GMC board members cautiously optimistic

Editor’s note: BizTimes asked Julia Taylor, president of the Greater Milwaukee Committee, to ask some of her board members to share their thoughts about the year ahead in business.

Rich Meeusen
Chairman, president & CEO, Badger Meter Inc., Milwaukee

“I would expect to see a continued slow economic recovery in 2012, but we will still not reach pre-recession levels for jobs, housing and the markets.  The Obama stimulus program was a complete failure because the money was not spent where it could have a strong impact. Therefore, I do not expect to see any more stimulus spending. Meanwhile, the 2012 U.S. economy will be negatively impacted by European economic issues and by a continued slowdown in the Chinese growth engine. The anti-business sentiment will continue until people begin to realize that good jobs are created by businesses, not by government programs. And businesses will not begin creating jobs until there is more certainty over taxes, health care costs and regulatory policies. None of these factors will be addressed seriously in 2012 due to the contentious election year we are facing. Overall, I would expect to see ‘more of the same’ in 2012.”


Linda Salchenberger
Keyes Dean of Business Administration, Marquette University, Milwaukee

“It’s been a rough ride for the economy since I arrived in Milwaukee in 2008 as business dean at Marquette, and four years later, it appears that the major challenge facing the U.S. is how to adjust to a new equilibrium. Certainly the No. 1 priority for the U.S. and Wisconsin economies is the creation of new jobs. For 2012, I am cautiously optimistic about the job outlook for college graduates. According to the National Association of Colleges and Employers’ Job Outlook 2012 survey, employers plan to hire 9.5 percent more graduates from the class of 2012 than they hired from the class of 2011. The Bureau of Labor Statistics predicts a growing demand for jobs in health care, customer service and sales, biomedical engineering, and management and technology consulting. Based on our own interactions with recruiters, I believe that there will be a growing demand for information technology skills particularly as applied to health care, financial services and energy. I want to end on a note of optimism since entrepreneurs historically use an economic downturn as a time of opportunity.  According to the Kauffman Foundation, 565,000 new businesses were created in 2010 — the most in 15 years. As a state, we have a robust tradition of entrepreneurship and many will capitalize on trends such as business services that use collaborative technologies, consumer demand for the customization of products and services, services for our aging population, and support for our increasingly mobile lifestyle.”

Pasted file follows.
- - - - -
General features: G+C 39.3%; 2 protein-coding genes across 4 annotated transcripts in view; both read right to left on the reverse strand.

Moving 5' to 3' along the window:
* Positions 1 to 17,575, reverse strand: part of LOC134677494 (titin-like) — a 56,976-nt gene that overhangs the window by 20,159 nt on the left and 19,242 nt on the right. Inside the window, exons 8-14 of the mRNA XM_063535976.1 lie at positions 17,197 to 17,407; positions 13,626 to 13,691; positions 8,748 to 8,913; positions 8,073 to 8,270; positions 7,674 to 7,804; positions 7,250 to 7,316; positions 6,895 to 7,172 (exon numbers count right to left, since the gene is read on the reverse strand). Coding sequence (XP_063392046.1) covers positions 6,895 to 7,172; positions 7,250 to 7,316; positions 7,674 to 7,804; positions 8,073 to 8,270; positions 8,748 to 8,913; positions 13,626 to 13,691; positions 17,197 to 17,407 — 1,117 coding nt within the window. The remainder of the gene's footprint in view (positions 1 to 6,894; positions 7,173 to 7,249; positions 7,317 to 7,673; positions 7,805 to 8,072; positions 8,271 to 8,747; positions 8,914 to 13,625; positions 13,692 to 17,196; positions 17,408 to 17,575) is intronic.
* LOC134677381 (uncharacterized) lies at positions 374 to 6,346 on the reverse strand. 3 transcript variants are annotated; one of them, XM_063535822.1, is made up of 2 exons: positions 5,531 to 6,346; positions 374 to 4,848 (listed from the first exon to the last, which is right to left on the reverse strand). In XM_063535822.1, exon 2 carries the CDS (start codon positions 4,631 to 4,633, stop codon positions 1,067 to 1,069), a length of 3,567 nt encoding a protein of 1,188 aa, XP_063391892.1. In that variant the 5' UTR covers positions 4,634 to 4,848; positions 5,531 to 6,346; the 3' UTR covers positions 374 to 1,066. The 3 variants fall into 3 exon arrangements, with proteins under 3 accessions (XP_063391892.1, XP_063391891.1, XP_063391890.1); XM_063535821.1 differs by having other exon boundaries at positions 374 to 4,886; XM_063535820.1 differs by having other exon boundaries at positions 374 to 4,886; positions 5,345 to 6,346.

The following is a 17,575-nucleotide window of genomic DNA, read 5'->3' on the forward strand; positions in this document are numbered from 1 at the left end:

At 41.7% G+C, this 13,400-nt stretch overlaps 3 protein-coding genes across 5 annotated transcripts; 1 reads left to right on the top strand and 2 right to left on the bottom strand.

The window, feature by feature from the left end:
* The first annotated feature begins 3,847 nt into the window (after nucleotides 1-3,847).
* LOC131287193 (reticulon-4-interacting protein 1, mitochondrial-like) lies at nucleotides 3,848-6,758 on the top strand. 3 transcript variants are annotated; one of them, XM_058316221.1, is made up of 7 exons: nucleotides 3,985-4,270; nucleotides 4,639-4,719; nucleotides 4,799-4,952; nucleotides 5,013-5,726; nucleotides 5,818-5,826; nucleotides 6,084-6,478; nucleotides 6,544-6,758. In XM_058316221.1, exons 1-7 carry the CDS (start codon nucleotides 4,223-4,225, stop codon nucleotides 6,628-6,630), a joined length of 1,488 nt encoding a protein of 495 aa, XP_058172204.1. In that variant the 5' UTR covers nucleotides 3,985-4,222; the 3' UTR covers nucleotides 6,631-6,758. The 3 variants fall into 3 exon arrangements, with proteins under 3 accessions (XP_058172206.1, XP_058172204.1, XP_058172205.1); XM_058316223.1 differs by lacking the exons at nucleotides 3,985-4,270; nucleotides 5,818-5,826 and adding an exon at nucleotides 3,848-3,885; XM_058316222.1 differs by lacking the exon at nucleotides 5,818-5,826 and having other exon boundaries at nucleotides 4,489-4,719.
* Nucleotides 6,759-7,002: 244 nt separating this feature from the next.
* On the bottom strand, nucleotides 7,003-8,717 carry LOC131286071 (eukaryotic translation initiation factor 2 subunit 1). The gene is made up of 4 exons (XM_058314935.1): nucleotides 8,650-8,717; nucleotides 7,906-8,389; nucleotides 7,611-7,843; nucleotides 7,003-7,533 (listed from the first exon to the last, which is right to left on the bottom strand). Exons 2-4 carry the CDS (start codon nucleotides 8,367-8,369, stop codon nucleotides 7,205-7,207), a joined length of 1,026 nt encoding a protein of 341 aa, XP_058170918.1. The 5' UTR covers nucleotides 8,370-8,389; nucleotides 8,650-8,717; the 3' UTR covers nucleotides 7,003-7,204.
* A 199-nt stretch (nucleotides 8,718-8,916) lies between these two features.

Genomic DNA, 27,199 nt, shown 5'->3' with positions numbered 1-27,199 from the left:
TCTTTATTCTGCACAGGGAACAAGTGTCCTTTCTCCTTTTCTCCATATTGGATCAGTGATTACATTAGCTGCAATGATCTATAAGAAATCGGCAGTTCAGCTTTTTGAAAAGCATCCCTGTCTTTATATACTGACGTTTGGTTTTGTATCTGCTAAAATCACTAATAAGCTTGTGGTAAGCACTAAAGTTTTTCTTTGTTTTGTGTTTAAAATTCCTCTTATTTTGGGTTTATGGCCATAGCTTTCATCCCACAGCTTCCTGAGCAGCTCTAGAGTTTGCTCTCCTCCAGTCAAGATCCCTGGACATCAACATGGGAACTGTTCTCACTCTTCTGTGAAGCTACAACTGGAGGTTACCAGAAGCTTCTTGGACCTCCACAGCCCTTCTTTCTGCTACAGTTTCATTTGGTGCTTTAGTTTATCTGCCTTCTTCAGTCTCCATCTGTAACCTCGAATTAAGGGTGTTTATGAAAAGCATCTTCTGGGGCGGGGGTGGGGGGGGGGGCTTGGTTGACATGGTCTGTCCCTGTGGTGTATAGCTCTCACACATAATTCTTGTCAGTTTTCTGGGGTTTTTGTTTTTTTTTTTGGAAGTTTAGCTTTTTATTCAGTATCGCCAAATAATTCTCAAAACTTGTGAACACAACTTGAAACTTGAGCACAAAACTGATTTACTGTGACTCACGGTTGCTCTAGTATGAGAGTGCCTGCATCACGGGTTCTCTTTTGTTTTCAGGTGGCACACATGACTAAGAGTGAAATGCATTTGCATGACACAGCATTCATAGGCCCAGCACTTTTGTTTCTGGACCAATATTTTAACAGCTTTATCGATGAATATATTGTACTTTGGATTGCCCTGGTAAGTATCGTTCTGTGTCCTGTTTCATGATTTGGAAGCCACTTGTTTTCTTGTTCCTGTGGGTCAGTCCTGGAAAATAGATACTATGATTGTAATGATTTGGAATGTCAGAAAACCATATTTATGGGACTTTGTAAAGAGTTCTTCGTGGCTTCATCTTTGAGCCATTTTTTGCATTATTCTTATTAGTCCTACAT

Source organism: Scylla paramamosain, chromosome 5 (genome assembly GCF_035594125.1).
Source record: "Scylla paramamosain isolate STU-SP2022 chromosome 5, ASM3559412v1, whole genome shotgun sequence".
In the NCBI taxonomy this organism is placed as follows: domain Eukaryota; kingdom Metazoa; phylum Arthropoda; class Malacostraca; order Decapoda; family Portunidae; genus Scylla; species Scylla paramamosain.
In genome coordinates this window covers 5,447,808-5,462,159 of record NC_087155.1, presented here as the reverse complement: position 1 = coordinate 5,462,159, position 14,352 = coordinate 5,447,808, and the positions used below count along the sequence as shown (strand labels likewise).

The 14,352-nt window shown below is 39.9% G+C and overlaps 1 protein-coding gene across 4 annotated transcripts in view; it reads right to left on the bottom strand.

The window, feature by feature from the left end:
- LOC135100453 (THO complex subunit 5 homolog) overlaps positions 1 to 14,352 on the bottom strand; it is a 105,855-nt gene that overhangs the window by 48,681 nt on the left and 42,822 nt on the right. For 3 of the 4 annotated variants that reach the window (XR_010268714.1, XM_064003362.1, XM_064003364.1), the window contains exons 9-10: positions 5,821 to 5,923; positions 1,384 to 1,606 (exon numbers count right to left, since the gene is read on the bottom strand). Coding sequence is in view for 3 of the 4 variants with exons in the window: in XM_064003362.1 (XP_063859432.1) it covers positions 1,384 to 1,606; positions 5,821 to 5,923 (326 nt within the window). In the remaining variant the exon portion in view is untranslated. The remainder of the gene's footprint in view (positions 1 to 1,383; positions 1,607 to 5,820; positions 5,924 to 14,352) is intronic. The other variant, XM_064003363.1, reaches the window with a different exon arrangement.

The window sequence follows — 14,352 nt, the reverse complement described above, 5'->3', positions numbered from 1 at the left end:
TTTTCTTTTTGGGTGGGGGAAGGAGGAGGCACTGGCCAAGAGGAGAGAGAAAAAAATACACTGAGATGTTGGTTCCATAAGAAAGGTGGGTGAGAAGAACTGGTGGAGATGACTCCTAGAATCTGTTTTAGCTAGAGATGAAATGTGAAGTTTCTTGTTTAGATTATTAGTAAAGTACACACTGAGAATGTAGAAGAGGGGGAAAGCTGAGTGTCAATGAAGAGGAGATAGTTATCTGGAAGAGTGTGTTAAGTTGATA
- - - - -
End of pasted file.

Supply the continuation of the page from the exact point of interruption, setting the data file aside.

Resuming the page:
Sheldon Lubar
Lubar & Co., Milwaukee

“The single thing all agree on is there is great uncertainty in the world. The European currency and financial markets are in jeopardy, emerging market economies have slowed because of the problems in the Western economies, and here in the U.S. we suffer from a dysfunctioning Congress and a lack of leadership from our president. Despite these circumstances, I have cautious optimism for 2012 in the U.S. Employment is increasing and GDP is on the upswing. All of the companies we work with continue to produce solid gains. Their most difficult problems are hiring capable workers. Our country needs better training and incentives for people willing to work. The experts see U.S. growth in 2012 of 1 to 2 percent. I believe it will be better.”

Michael Lovell
Chancellor, University of Wisconsin-Milwaukee

“Mark Zandi, the chief economist at Moody’s Analytics, has been quite accurate the past few years, and his forecast is for sluggish economic growth in 2012. Economist Jan Hatzius at Goldman Sachs agrees. Our recovery significantly depends on events outside the country, such as whether China slows down its purchase of our debt, and whether Europe slumps further, slowing U.S. imports in that direction. The United States has earned the status of safe haven for global investors, which will help us keep this slow recovery going. Slowly, the U.S. economy is re-emerging as the strongest.

“To an engineer like me, the key questions for next year are: What are we doing locally now to foster growth and to be ready to grow along with the national economy? Are we making the key infrastructure and educational investments now so that Wisconsin gets its share of GDP growth? Is the education system providing the foundation people will need to compete globally?

“At UW-Milwaukee, 2012 is going to be a year of growth, with more students and additional facilities for research and teaching. Right now, we have planning under way on nearly as much in capital projects as we have had over the preceding two decades. That means construction-related jobs now and the high potential for additional research and academic investments in our community during the years to come.”

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